Saturday, March 25, 2006



My new Firefox browser kindly provides a "latest headlines" tab in the bookmark bar which enables me to scan the newest news coming from the BBC. Of course, headlines are often misleading as they must fit a summary of an entire news story into, often, three or five words.
Because I am often short of time for such matters, I don't often actually click on the news stories. Every so often on this blog I will post some of the headlines accompanied by a news brief I imagine comes from that headline. Keep in mind that the headlines are true, the briefs false.

March 25:
"Microsoft delays Office relaunch"
Seattle (PE) - Microsoft co-founder Paul Allen announced today plans to covert the company's 50-acre office park into a generational Earth colony pod space ship would be delayed. Allen, a speculative fiction fan who helped fund Seattle's Science Fiction museum and hall of fame in the Space Needle, had previously announced his plan to lauch Microsoft's offices into the solar system last year. The delay is said to be a result of a disagreement with fellow Microsoft co-founder Bill Gates, who had previously expressed a strong desire to stay here on Earth.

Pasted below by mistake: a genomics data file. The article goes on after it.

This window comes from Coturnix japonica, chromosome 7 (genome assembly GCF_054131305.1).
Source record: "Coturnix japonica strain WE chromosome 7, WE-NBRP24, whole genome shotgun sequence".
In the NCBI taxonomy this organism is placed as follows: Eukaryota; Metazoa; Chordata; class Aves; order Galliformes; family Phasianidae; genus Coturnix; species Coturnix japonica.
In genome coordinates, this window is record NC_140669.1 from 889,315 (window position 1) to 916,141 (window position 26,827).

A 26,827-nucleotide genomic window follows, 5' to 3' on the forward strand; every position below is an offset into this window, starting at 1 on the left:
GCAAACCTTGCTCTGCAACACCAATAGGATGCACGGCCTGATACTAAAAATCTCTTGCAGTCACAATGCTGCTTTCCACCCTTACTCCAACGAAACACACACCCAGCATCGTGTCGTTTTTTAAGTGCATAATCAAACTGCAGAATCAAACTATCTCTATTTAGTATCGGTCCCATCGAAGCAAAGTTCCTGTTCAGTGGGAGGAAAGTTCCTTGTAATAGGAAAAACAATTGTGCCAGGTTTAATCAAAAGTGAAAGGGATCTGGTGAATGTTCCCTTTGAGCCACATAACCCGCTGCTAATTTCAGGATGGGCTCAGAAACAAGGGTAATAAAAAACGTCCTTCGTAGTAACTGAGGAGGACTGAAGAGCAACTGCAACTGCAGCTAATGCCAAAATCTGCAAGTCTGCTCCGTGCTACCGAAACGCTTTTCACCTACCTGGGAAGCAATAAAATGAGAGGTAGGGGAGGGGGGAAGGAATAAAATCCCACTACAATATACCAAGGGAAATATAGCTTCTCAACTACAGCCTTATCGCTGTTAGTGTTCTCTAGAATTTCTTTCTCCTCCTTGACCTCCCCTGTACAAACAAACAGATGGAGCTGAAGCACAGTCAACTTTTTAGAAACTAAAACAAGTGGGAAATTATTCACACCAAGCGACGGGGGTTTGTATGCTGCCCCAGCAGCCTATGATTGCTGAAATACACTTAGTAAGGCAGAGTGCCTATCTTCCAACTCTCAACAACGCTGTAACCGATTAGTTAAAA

"Just as we've allowed countless people to travel in cyberspace, we feel it is important for our employees to take that next step and travel through actual space," Allen said. "While that plan may be delayed, rest assured, it won't be long until Microsoft is spreading its message of peace, love and monopoly throughout the galaxy."

"Testicle cells may aid research"
Chicago (PE) - University of Chicago microbiologist Phil Stanton said today he would like to do some "research" on newly hired lab assistant Brenda Keyes. Upon her hire, Keyes nearly immediately attracted the attention of male scientists throughout the biology lab.
Stanton said the driving forces behind his desire for the potential research are his "testicle cells," which he said "are probably in a frenzy down there" every time Keyes enters the room.
In an abrupt interview, Keyes called Stanton and his fellow microbiologists "dorks" and refused to be the subject of thier research.
"I don't get paid enough for this," she said.

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